When there’s a disaster whether natural or man-made, we would have to expect and prepare for the worst. All power, gas and health services could shut down. Water can become contaminated in a chemical disaster and access to fuel, food could stop all together. Public transport might come to a grinding halt as well.

A well executed escape plan is essential with a bug out location. If you plan to stay put, have well stocked supplies, but we will discuss this further.

Shelter and Clothing

Essentially what a bug out bag is designed for is to help you survive for a given amount of time. The contents of the bag is chosen for a specific emergency situation. Seventy two hours is what I base my bug out bag on, as most emergency organizations are there and assisting people by then.

Clothing and shelter you plan to use needs to reflect the surrounds and whether patterns you are custom to experience where you live. I go through the contents of my bug-out bag every six months and pack for either summer or winter. It’s no good having your bag packed for winter if a disaster happens in the middle of summer.

When choosing to clothe, I buy new. I don’t pack pre worn clothes as these are usually big and bulky to pack and take up too much room. New packaged clothing is folded nicely and smells great also, which would boost my spirits in a disaster situation

I give shelter to keep me dry top priority when I pack my bug-out bag. I usually pack a small waterproof tarp and a tent. Tents now are pretty small and compact, saving on weight and space.

Essential items are

  1. Ground mat or blow up mattress
  2. Water proof tarp or small compact tent
  3. Rain gear or full length poncho
  4. Sturdy walking shoes (Click here to see my review on the top 3 best hiking shoes 2018)
  5. Three pairs of socks, shirts, underwear
  6. Fleece jacket
  7. Hat and beanie
  8. Sturdy zip half /full length pants
  9. Jumper
  10. Silk scarf (Also to be used as a dust protector)

Food and Hydration

When choosing Food to take with me, I go for small, lightweight, high calorie, long shelf life products. There’s lots of yummy dehydrated meals you can purchase. By adding hot water you can have a hot dinner. You can buy these from most food outlets and they can store for years at a time.

My review of a high quality emergency food supply is found here click this link 

Emergency organizations suggest that each person carries 3 gallons (11 liters).

Essential items are

  1. Chocolate
  2. Mixed nuts
  3. Dried fruit
  4. Powdered potatoes
  5. 6 dehydrated meals
  6. Cliff bars
  7. 2 large bottles of water
  8. Camel pack carry water
  9. Life straw to filtrate dirty water (Best place to purchase Amazon)

First aid and miscellaneous Items

When it comes to first aid kits there are plenty on the market that are cheap and very effective. I researched a whole heap of first aid kits on line that were good and quite affordable. The St Johns first aid kit is what I use and they are great for any medical emergency.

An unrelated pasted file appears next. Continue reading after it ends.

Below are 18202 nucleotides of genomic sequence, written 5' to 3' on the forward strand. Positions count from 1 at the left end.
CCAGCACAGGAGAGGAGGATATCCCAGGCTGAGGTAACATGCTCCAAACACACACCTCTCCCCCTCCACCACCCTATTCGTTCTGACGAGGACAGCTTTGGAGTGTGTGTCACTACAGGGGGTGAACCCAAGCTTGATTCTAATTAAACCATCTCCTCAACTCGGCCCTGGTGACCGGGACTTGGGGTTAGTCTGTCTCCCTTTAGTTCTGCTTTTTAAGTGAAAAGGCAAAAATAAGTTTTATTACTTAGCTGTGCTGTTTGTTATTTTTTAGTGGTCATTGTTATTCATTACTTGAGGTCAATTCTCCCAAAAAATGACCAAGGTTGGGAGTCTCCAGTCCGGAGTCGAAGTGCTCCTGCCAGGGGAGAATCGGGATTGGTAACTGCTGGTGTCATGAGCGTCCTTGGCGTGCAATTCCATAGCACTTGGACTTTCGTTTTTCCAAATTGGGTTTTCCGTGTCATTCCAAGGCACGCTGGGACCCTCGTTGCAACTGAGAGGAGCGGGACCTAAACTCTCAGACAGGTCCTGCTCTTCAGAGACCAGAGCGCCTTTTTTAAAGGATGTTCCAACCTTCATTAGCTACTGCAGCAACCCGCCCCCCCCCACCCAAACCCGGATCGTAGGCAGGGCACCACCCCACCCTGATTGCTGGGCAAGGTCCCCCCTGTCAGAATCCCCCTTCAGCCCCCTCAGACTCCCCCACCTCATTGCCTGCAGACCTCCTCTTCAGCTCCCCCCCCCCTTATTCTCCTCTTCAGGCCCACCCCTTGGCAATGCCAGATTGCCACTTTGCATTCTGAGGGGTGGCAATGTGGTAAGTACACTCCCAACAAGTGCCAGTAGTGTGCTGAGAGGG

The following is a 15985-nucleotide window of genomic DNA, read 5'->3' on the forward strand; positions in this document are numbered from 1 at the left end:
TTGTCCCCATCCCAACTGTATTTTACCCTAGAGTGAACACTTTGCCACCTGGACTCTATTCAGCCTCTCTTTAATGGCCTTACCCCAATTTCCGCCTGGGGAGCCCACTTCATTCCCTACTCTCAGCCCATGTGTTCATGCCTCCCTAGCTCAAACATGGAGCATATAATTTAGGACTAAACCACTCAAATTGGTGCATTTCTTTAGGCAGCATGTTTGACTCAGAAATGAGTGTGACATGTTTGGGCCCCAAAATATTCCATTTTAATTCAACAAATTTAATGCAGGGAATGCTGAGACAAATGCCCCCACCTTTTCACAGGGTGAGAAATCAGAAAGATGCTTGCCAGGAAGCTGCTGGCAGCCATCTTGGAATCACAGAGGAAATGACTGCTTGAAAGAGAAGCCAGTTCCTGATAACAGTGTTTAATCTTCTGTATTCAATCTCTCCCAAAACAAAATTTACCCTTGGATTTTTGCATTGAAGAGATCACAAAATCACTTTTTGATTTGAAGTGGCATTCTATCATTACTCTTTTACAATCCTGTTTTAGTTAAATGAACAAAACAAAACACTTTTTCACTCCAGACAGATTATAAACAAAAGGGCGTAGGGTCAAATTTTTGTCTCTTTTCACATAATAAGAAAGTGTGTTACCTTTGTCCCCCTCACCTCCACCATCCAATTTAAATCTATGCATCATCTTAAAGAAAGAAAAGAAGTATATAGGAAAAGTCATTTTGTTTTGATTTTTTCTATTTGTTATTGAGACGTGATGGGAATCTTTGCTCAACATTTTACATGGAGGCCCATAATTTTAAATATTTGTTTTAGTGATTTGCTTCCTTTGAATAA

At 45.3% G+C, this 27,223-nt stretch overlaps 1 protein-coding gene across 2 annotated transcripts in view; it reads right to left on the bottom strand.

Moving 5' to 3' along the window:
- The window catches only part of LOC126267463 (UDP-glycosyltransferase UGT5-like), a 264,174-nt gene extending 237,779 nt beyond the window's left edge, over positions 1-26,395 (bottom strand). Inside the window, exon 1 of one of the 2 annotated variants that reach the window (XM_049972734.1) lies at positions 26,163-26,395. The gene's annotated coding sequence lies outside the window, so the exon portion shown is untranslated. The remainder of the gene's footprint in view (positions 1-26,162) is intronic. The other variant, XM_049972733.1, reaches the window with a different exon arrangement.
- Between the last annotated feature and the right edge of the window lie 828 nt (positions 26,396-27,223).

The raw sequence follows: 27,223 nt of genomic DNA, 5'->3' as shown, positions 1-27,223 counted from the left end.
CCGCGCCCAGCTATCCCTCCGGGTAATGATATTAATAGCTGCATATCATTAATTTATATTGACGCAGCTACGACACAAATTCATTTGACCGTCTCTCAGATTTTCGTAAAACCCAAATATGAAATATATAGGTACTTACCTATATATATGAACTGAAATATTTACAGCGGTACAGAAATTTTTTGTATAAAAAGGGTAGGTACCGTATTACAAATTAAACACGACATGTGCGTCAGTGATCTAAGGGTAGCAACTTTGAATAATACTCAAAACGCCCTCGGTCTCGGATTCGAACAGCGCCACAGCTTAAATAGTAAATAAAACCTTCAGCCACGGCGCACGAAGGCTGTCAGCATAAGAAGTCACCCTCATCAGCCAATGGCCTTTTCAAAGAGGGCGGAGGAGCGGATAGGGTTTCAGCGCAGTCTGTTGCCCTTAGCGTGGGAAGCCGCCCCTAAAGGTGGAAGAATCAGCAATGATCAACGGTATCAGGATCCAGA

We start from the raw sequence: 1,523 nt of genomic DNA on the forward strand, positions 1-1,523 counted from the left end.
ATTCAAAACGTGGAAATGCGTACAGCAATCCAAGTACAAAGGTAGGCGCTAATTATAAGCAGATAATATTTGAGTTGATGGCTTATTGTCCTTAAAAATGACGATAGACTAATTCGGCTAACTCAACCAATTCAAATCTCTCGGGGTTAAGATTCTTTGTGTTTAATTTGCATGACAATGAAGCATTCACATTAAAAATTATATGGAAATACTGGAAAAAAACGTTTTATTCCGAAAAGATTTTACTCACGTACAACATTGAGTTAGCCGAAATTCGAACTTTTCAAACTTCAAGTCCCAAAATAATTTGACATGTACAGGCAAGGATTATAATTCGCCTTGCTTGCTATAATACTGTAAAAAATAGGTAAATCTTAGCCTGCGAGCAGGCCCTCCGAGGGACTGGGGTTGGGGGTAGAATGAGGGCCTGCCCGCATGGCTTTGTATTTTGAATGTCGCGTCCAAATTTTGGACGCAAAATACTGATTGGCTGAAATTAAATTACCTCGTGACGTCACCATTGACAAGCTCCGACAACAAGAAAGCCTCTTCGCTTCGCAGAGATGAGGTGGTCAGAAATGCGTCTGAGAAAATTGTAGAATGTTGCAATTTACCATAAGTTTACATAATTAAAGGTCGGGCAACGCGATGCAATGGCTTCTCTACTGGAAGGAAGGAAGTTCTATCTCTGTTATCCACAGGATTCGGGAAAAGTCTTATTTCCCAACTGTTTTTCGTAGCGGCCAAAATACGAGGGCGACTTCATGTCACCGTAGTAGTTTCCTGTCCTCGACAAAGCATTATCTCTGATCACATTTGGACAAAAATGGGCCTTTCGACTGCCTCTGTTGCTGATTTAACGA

I also suggest you complete an advanced certificate in first aid, so your educated in dealing with any given medical situation.

Miscellaneous items I have included within my bug out bag are

  1. Woolen blanket
  2. Head lamp, pencil torch and Mag light
  3. Crank radio/battery bank to charge iPhone etc.
  4. Batteries
  5. Whistle/mirror and colored reflector
  6. Large water tight container with lid
  7. Water proof matches, lighter, flint strike bar and kindling
  8. Scalpel and pocket knife
  9. Hunters knife and work gloves
  10. Face paint, sun block and sunglasses
  11. Para cord
  12. Tent pins and large screw driver (used as a lever)
  13. Hatchet
  14. Fold away saw
  15. Collapsible bottle
  16. Multi tool
  17. Dust mask and waterproof tape
  18. Toiletries with travel towel
  19. Wet ones
  20. Medication, stomach relief tablets and pain killers
  21. Vodka for sterilization (and drink)
  22. Important documents and photocopied prescriptions
  23. Cash, credit card and gold
  24. List of emergency contacts, local maps and meeting places
  25. Extra set of house and car keys
  26. Note pad and pen, games
  27. Purification tablets
  28. Heat beads and paper
  29. Spork and garbage bags
  30. Stainless cooking pot
  31. Candles
  32. Your choice of defending yourself and family

The Perfect Plan and Bug-Out Bag Contents Checklist

Even the most perfect bug-out bag will be of no use if you don’t regularly go through it and get familiar with its contents.

From time to time walk around with your bug-out bag on, going up and down stairs, over obstacles and walking on long distances. Try to run with your bag for 500 meters, how does it feel? You will get a good idea by doing this if your bag is too heavy or not sitting right on your back.

Pull apart and go through your bag in the dark or practice in a confined space. We never know where or what time of the day/night we may need to use the items.

Store your bag in a dry cool place within your home that you can grab quickly and easil.

Have self defensive items on the outside of your bag, just in case you need to defend yourself quickly. I carry a sturdy metal torch when I’am walking and I have a knife on a clip on the side of my bag that’s easy accessible. I also keep myself fit and know a few quick and easy defensive moves that can get me out of trouble if need be.

Regularly check used by dates on foods, replacing water every six months. Check the life of your battery run items.